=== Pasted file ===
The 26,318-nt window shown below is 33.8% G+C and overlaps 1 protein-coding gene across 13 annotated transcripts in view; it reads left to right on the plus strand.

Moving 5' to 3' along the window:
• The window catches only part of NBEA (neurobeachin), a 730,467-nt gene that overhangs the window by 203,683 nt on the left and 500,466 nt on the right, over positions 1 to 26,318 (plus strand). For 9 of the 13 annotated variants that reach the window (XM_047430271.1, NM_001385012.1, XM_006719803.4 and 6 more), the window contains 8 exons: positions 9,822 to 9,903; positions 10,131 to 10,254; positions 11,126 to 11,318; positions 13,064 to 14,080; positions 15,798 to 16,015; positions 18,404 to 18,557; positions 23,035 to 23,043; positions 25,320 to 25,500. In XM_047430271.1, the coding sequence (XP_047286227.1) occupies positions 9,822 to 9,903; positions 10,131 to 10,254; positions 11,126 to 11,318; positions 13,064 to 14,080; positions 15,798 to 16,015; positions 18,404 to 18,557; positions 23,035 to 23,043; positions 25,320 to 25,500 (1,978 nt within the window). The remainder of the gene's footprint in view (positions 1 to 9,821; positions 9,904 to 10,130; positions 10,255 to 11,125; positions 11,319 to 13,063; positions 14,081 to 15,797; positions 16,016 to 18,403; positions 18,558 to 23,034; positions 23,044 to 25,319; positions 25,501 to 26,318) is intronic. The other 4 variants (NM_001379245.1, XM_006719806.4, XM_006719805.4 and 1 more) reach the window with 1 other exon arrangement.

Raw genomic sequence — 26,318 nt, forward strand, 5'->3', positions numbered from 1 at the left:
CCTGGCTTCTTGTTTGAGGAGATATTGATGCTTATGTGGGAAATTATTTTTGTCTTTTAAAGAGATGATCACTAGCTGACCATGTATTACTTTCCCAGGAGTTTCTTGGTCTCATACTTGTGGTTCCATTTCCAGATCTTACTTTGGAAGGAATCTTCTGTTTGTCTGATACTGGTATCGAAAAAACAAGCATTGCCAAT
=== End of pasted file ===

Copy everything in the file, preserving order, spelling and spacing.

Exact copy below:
The 26,318-nt window shown below is 33.8% G+C and overlaps 1 protein-coding gene across 13 annotated transcripts in view; it reads left to right on the plus strand.

Moving 5' to 3' along the window:
• The window catches only part of NBEA (neurobeachin), a 730,467-nt gene that overhangs the window by 203,683 nt on the left and 500,466 nt on the right, over positions 1 to 26,318 (plus strand). For 9 of the 13 annotated variants that reach the window (XM_047430271.1, NM_001385012.1, XM_006719803.4 and 6 more), the window contains 8 exons: positions 9,822 to 9,903; positions 10,131 to 10,254; positions 11,126 to 11,318; positions 13,064 to 14,080; positions 15,798 to 16,015; positions 18,404 to 18,557; positions 23,035 to 23,043; positions 25,320 to 25,500. In XM_047430271.1, the coding sequence (XP_047286227.1) occupies positions 9,822 to 9,903; positions 10,131 to 10,254; positions 11,126 to 11,318; positions 13,064 to 14,080; positions 15,798 to 16,015; positions 18,404 to 18,557; positions 23,035 to 23,043; positions 25,320 to 25,500 (1,978 nt within the window). The remainder of the gene's footprint in view (positions 1 to 9,821; positions 9,904 to 10,130; positions 10,255 to 11,125; positions 11,319 to 13,063; positions 14,081 to 15,797; positions 16,016 to 18,403; positions 18,558 to 23,034; positions 23,044 to 25,319; positions 25,501 to 26,318) is intronic. The other 4 variants (NM_001379245.1, XM_006719806.4, XM_006719805.4 and 1 more) reach the window with 1 other exon arrangement.

Raw genomic sequence — 26,318 nt, forward strand, 5'->3', positions numbered from 1 at the left:
CCTGGCTTCTTGTTTGAGGAGATATTGATGCTTATGTGGGAAATTATTTTTGTCTTTTAAAGAGATGATCACTAGCTGACCATGTATTACTTTCCCAGGAGTTTCTTGGTCTCATACTTGTGGTTCCATTTCCAGATCTTACTTTGGAAGGAATCTTCTGTTTGTCTGATACTGGTATCGAAAAAACAAGCATTGCCAAT